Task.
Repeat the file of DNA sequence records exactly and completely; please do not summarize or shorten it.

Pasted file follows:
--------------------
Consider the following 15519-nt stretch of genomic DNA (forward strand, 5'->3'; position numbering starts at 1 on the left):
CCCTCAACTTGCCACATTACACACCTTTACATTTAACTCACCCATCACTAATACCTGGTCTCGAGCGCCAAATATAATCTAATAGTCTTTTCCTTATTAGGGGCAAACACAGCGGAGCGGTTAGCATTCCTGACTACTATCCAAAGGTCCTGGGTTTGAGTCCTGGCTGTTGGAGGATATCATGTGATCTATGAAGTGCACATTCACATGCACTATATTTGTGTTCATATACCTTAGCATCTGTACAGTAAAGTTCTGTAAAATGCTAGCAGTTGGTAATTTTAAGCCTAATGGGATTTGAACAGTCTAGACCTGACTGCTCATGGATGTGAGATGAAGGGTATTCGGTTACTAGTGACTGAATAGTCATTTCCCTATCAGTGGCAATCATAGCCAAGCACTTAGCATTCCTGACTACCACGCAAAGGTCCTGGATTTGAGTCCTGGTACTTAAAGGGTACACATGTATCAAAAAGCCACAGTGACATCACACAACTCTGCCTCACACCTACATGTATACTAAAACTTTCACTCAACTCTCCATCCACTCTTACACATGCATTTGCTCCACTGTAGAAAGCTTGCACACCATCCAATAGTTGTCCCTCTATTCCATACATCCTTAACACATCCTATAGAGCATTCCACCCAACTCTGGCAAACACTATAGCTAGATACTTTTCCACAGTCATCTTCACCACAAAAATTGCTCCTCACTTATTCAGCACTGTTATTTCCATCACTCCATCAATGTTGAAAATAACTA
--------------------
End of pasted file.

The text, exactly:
Consider the following 15519-nt stretch of genomic DNA (forward strand, 5'->3'; position numbering starts at 1 on the left):
CCCTCAACTTGCCACATTACACACCTTTACATTTAACTCACCCATCACTAATACCTGGTCTCGAGCGCCAAATATAATCTAATAGTCTTTTCCTTATTAGGGGCAAACACAGCGGAGCGGTTAGCATTCCTGACTACTATCCAAAGGTCCTGGGTTTGAGTCCTGGCTGTTGGAGGATATCATGTGATCTATGAAGTGCACATTCACATGCACTATATTTGTGTTCATATACCTTAGCATCTGTACAGTAAAGTTCTGTAAAATGCTAGCAGTTGGTAATTTTAAGCCTAATGGGATTTGAACAGTCTAGACCTGACTGCTCATGGATGTGAGATGAAGGGTATTCGGTTACTAGTGACTGAATAGTCATTTCCCTATCAGTGGCAATCATAGCCAAGCACTTAGCATTCCTGACTACCACGCAAAGGTCCTGGATTTGAGTCCTGGTACTTAAAGGGTACACATGTATCAAAAAGCCACAGTGACATCACACAACTCTGCCTCACACCTACATGTATACTAAAACTTTCACTCAACTCTCCATCCACTCTTACACATGCATTTGCTCCACTGTAGAAAGCTTGCACACCATCCAATAGTTGTCCCTCTATTCCATACATCCTTAACACATCCTATAGAGCATTCCACCCAACTCTGGCAAACACTATAGCTAGATACTTTTCCACAGTCATCTTCACCACAAAAATTGCTCCTCACTTATTCAGCACTGTTATTTCCATCACTCCATCAATGTTGAAAATAACTA